“Tobacco is a nightmare that no one is addressing with the focus and fervor it deserves,” said Dr. Utley. “It’s the only industry on the planet that can sell $1 of cigarettes which then generates $4 in healthcare costs borne by the general population.”
Traditional approaches are underpowered, underutilized
The Affordable Care Act requires that most health plans and employers offer tobacco cessation twice per year to their members and employees, but engagement and outcomes tend to be very low. Employers may point to an employee assistance helpline responsible for managing a myriad of services, including behavior change, group counseling, telephonic coaching, and employee ethics issues. Tobacco addiction costs employers about $9,000 per year per tobacco user in the form of excess health care claims and lost productivity.
In a recent study of primary care physicians, 100% confirmed that they ask their patients about tobacco use. More than 90% went on to advise those patients who smoke to quit and then set up a treatment plan consisting of pharmacotherapy or telephonic coaching. Physicians are not trained or don’t have the time to deliver tobacco cessation beyond this first step, so study participants reported very low satisfaction with the actual outcomes of their referral recommendations. Some 87% then said they are seeking better, easier, digital solutions to supplant traditional cessation programs and would refer their patients to Pivot at the point of care.
How Pivot works
While most tobacco users want to quit, the actual act of quitting is terrifying. Because of this fear, many tobacco users never try to quit in the first place. "Tobacco users need a solution that is easy to weave into their existing lifestyle, and is positive, reinforcing, and fun. We celebrate every interaction as a success, rather than focusing solely on quitting," noted Dr. Utley.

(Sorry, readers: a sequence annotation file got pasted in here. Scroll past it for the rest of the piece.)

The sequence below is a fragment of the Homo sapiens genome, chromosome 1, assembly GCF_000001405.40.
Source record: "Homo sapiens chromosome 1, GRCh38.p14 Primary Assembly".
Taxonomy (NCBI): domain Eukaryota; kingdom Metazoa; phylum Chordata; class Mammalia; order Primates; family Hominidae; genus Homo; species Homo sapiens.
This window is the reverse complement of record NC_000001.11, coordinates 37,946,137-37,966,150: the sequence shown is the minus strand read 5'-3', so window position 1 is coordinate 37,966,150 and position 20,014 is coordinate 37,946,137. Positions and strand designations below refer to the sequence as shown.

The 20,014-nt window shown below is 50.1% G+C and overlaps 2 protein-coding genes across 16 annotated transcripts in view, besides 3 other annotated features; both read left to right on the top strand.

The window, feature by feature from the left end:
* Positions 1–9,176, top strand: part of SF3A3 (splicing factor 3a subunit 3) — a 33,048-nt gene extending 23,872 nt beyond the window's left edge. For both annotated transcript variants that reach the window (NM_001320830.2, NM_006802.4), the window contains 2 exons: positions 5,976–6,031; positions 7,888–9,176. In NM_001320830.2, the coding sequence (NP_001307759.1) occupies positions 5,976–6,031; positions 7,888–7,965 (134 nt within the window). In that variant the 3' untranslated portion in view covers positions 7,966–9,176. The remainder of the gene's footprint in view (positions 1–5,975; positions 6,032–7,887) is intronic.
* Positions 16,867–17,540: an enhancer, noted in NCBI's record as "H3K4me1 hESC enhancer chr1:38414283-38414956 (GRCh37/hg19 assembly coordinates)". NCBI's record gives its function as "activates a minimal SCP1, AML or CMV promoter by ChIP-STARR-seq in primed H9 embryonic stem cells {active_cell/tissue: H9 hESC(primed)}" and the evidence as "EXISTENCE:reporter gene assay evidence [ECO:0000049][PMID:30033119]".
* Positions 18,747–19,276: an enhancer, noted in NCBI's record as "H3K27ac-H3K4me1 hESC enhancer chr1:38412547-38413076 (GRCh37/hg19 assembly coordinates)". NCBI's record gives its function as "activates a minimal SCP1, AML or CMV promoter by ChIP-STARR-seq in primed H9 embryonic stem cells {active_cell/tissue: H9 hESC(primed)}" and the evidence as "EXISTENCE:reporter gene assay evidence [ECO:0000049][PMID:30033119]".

The Pivot journey is personalized and constantly updated based on the user’s needs and progress. Pivot's mobile app provides users with a dedicated quit coach, peer community, easy ordering of pharmacotherapy, and on-demand educational resources and challenges. Pivot users are also provided a first of its kind FDA-cleared breath sensor to measure toxins inhaled from cigarette smoke. Pivot users are empowered to practice small steps, build skills, and make progress one brick at a time. The experience is highly customized and includes goal setting, daily recommendations, peer community support, and a dedicated coach.
The Pivot breath sensor measures carbon monoxide in exhaled breath, providing visual numeric values related to a user's tobacco consumption. Think Fitbit for activity monitoring. In FDA clinical trials, the sensor increased motivation to quit in 75% of users. "The [breath] sensor gave me affirmation that there is proof in the palm of my hand that smoking affects every breath I take...I use the [breath] sensor everyday as it helps keep me focused when I feel an urge to smoke." noted Pivot user Linda from New Brighton, PA who smoked for over 40 years.
It’s hard to quit smoking without the appropriate support or resources. It often takes years and multiple attempts for tobacco users to quit, and many times the quitting process starts with the decline in the user’s health. But it doesn’t have to be that way thanks to behavioral-based innovative tobacco cessation programs like Pivot, which are the best way to truly move the needle toward a brighter future and better health.
Pivot is transforming tobacco cessation by moving away from a one-size-fits all pamphlet and quitline option and instead fostering a personalized, progressive, and positive approach to quitting. If we embraced programs like this as much as we pushed vaccines for Covid, we'd not only reduce the number of people with chronic conditions but we'd cut the number of severe Covid cases.
(Image source: Mount Elizabeth)